It’s not your grandfather’s pot,” I keep hearing. Every time I attend a forum or turn on the TV or the Internet, there’s somebody saying that today’s marijuana is fearfully strong and therefore much more dangerous than it used to be. “Studies reveal that marijuana potency has almost tripled over the past 20 years,” it says right on www. WhiteHouse.gov, citing studies that suggest that today’s marijuana has much more THC, the cannabinoid that gives users the “high” they seek and that prohibitionists seem to dread most. High Times magazine’s annual rundown of the world’s most potent cannabis this year were all certified and lab tested at more than 23 percent THC.
So is it more potent? Probably so. The cannabis people smoked back in the 1970s that came from Mexico and Columbia was strong enough — why would so many millions of people risk using it illegally if it wasn’t at least somewhat potent? But it’s not hard to understand why commercial strains today, grown under more favorable conditions and hybridized specifically to create higher THC levels, would be considered stronger.
The potency-is-dangerous meme really got rolling in the early 2000s. After The New York Times published articles warning of alarming increases in THC levels in 1980, 1986, and 1994, the government used them as part of the scare tactics that have been a trademark of the prohibitionist movement. This followed on the heels of the governmentinduced paraquat scare in the late 1970s. Paraquat, a well-known pesticide, was applied to Mexican cannabis fields, sponsored, of course, by the U.S. govern ment. After applying it, the government told citizens that the paraquat made the marijuana dangerous and unsafe to smoke.
It was a lie, of course, intended to scare Americans using pot. A 1995 study found that “no lung or other injury in cannabis users has ever been attributed to paraquat contamination,” and an EPA manual says much the same thing. “Toxic effects caused by this mechanism have been either very rare or nonexistent.” So much for the paraquat scare.
The potency issue gained even more traction in 2004, after a Reuters story boldly proclaimed: “Pot is no longer the gentle weed of the 1960s and may pose a greater threat than cocaine or even heroin because so many more people use it.” It went on to say officials at the National Institutes of Health and at the White House are hoping to shift some of the focus in research and enforcement from “hard” drugs such as cocaine and heroin to cannabis.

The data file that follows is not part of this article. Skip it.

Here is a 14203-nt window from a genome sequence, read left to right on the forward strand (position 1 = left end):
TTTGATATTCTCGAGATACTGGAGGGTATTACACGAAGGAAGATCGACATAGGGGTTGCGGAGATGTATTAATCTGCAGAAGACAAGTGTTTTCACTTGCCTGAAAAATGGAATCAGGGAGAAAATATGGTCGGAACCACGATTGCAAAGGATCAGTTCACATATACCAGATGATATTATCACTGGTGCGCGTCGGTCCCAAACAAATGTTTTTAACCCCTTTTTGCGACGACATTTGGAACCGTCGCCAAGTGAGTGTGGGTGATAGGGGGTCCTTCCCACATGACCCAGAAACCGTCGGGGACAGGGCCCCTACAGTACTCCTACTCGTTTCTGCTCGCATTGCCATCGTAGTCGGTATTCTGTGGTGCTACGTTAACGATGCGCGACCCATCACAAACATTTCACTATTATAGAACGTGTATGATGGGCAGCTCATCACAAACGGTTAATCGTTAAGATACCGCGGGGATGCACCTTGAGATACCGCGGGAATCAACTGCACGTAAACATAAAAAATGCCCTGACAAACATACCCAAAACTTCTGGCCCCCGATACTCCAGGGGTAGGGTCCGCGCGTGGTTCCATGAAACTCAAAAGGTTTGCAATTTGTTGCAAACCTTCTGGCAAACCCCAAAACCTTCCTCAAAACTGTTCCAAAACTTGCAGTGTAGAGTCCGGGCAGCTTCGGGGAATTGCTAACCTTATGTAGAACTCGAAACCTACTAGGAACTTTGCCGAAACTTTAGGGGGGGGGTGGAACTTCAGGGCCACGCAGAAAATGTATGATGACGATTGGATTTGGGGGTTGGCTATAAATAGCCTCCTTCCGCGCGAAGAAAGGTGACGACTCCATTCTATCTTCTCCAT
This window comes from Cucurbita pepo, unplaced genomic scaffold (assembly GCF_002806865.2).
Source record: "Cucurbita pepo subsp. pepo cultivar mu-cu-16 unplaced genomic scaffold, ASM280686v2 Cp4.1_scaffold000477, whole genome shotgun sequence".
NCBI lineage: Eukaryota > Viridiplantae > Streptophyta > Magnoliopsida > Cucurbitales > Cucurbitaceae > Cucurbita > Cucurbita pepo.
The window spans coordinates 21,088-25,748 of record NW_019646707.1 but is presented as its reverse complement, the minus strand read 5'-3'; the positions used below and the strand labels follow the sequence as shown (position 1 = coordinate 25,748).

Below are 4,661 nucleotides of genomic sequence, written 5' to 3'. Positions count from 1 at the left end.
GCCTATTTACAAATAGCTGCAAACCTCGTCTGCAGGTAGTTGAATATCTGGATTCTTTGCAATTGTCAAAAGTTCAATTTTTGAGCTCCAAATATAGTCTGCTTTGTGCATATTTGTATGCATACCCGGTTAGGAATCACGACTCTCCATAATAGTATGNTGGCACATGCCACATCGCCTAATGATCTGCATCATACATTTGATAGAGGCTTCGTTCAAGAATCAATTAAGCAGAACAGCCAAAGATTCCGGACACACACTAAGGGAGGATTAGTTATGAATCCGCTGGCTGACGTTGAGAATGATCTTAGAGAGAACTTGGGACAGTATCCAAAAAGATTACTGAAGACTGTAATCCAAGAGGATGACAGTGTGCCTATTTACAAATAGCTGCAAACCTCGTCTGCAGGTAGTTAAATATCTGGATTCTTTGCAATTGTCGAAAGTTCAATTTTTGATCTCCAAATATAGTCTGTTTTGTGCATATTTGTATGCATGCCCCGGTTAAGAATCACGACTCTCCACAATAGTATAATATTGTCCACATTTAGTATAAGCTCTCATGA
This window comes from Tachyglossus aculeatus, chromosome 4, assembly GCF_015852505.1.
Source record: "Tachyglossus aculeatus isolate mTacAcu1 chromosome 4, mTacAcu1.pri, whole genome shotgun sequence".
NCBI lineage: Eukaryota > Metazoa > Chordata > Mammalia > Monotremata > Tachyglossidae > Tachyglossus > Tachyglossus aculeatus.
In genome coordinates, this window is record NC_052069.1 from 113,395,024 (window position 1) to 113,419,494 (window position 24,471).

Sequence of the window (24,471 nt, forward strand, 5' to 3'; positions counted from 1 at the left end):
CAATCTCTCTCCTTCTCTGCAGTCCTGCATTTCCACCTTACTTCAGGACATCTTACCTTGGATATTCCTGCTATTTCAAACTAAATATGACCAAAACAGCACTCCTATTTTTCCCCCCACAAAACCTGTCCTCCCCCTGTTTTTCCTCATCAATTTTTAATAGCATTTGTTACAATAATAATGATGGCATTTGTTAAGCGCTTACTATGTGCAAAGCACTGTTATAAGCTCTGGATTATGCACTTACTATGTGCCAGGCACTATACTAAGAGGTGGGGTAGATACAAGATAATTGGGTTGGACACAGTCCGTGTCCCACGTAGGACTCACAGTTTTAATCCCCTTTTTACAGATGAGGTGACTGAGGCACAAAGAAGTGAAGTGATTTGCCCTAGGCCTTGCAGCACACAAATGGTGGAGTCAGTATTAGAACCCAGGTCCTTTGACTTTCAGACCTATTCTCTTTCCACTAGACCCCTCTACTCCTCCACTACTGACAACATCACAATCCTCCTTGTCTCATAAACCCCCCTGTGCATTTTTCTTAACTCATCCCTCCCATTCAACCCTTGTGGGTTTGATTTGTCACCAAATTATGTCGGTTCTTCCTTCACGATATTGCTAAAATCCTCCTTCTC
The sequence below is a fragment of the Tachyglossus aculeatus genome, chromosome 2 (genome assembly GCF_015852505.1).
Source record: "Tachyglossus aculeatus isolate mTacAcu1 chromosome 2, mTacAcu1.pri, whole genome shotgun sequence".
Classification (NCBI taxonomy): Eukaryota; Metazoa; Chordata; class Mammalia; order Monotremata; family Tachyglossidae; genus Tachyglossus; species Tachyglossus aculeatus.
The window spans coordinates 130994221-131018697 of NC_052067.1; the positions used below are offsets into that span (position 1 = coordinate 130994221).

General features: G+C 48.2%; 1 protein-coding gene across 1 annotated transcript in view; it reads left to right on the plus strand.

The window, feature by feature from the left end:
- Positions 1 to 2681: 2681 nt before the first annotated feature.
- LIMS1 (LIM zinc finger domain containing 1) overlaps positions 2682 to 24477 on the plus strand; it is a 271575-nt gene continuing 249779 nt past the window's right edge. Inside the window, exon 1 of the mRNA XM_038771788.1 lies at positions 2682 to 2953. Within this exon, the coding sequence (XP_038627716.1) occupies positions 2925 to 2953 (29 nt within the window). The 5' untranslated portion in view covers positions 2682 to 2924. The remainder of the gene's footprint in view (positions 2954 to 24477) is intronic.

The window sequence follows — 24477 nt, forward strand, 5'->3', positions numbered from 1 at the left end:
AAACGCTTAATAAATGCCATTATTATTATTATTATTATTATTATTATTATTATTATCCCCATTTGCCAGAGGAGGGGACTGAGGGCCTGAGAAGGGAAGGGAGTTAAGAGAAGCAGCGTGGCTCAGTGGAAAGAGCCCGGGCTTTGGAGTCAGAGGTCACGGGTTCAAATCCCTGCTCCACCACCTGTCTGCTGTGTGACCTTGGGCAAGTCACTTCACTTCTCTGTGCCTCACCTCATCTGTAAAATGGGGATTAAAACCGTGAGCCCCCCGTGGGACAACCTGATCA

This news story, though it includes not one smidgen of evidence that stronger strains are more danger-ous than lesser ones, is still cited today to bolster arguments that higher THC levels are extremely danger- ous.
“I would predict that stronger pot makes the brain less likely to respond to endogenous cannabinoids,” Dr. Nora Volkow, then and now the director of the National Institute on Drug Abuse, said in an interview for the Reuters piece that year.
“While the research so far is inconclusive,” the story went on, “Volkow believes that cannabinoids affect the developing brain and that stronger pot, combined with earlier use, could make children and teens anxious, unmotivated or perhaps even psychotic.”
Let’s see. The “proof ” is based on Volkow’s “belief ” in how cannabinoids affect the brain, and the story admits the research is “inconclusive.” That’s the kind of “proof ” I always look for when planning a scare campaign.
So is cannabis more dangerous because it’s higher in THC? That’s the trickiest part of the argument. If you believe, for instance, as does Volkow, that all cannabis use is “abuse,” and that the effects of THC are all negative, then you would probably “predict,” as she does, that higher potency would create greater abuse.
Stronger strains of cannabis have always existed. Though much of the cannabis I smoked in the 1970s was probably mostly of Mexican origin, we could splurge (as in spend $40) for an ounce of “Colombian,” “sinsemilla” or some exotic strain of “Michoacán” Mexican that was obviously more “potent” than the basic $15-an-ounce weed. And there was always hashish, which was generally more potent than leaf cannabis back then. So the idea that “your grandfather’s pot” was just a bunch of hippies smoking hemp who didn’t know the difference doesn’t wash.
Warnings include claims that growing numbers of teens are in treatment for cannabis abuse. Though there probably are more teens in therapy for marijuana use, they generally have little or no choice in the matter. Most were arrested and given the choice of jail or treatment. This creates a situation where the government forces teens to go into treatment and then boasts of those higher numbers as proof that cannabis is strong and addictive.
Just another scare tactic from the same people who gave you paraquat pot and Reefer Madness.